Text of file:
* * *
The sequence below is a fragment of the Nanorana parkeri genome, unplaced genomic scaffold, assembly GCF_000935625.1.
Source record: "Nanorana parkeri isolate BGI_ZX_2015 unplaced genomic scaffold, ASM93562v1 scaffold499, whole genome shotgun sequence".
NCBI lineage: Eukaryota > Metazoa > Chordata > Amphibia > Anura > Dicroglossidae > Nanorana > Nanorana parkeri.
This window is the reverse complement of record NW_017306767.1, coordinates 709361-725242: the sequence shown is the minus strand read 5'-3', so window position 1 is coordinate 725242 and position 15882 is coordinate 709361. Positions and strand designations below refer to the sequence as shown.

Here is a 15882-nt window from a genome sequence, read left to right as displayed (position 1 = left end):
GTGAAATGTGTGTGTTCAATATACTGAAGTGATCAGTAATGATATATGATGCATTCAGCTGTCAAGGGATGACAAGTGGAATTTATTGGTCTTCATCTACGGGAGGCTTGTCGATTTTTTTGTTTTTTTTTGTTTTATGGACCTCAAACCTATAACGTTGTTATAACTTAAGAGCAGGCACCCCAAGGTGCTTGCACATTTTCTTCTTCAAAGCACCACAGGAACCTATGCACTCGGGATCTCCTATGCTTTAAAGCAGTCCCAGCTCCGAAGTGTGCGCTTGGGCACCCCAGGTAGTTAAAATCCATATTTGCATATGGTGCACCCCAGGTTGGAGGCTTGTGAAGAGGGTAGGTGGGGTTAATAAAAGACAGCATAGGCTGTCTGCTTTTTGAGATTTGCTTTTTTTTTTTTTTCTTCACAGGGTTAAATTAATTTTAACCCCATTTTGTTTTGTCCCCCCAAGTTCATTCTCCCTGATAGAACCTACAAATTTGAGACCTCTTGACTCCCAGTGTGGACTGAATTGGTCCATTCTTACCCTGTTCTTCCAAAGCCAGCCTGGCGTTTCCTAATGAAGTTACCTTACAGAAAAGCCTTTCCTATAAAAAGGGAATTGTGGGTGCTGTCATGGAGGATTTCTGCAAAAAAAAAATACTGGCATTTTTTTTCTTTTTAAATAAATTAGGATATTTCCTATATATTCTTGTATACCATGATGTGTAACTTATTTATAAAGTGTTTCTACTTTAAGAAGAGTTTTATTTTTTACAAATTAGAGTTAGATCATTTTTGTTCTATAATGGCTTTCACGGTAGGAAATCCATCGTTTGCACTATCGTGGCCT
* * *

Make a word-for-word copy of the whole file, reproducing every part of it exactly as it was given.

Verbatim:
The sequence below is a fragment of the Nanorana parkeri genome, unplaced genomic scaffold, assembly GCF_000935625.1.
Source record: "Nanorana parkeri isolate BGI_ZX_2015 unplaced genomic scaffold, ASM93562v1 scaffold499, whole genome shotgun sequence".
NCBI lineage: Eukaryota > Metazoa > Chordata > Amphibia > Anura > Dicroglossidae > Nanorana > Nanorana parkeri.
This window is the reverse complement of record NW_017306767.1, coordinates 709361-725242: the sequence shown is the minus strand read 5'-3', so window position 1 is coordinate 725242 and position 15882 is coordinate 709361. Positions and strand designations below refer to the sequence as shown.

Here is a 15882-nt window from a genome sequence, read left to right as displayed (position 1 = left end):
GTGAAATGTGTGTGTTCAATATACTGAAGTGATCAGTAATGATATATGATGCATTCAGCTGTCAAGGGATGACAAGTGGAATTTATTGGTCTTCATCTACGGGAGGCTTGTCGATTTTTTTGTTTTTTTTTGTTTTATGGACCTCAAACCTATAACGTTGTTATAACTTAAGAGCAGGCACCCCAAGGTGCTTGCACATTTTCTTCTTCAAAGCACCACAGGAACCTATGCACTCGGGATCTCCTATGCTTTAAAGCAGTCCCAGCTCCGAAGTGTGCGCTTGGGCACCCCAGGTAGTTAAAATCCATATTTGCATATGGTGCACCCCAGGTTGGAGGCTTGTGAAGAGGGTAGGTGGGGTTAATAAAAGACAGCATAGGCTGTCTGCTTTTTGAGATTTGCTTTTTTTTTTTTTTCTTCACAGGGTTAAATTAATTTTAACCCCATTTTGTTTTGTCCCCCCAAGTTCATTCTCCCTGATAGAACCTACAAATTTGAGACCTCTTGACTCCCAGTGTGGACTGAATTGGTCCATTCTTACCCTGTTCTTCCAAAGCCAGCCTGGCGTTTCCTAATGAAGTTACCTTACAGAAAAGCCTTTCCTATAAAAAGGGAATTGTGGGTGCTGTCATGGAGGATTTCTGCAAAAAAAAAATACTGGCATTTTTTTTCTTTTTAAATAAATTAGGATATTTCCTATATATTCTTGTATACCATGATGTGTAACTTATTTATAAAGTGTTTCTACTTTAAGAAGAGTTTTATTTTTTACAAATTAGAGTTAGATCATTTTTGTTCTATAATGGCTTTCACGGTAGGAAATCCATCGTTTGCACTATCGTGGCCT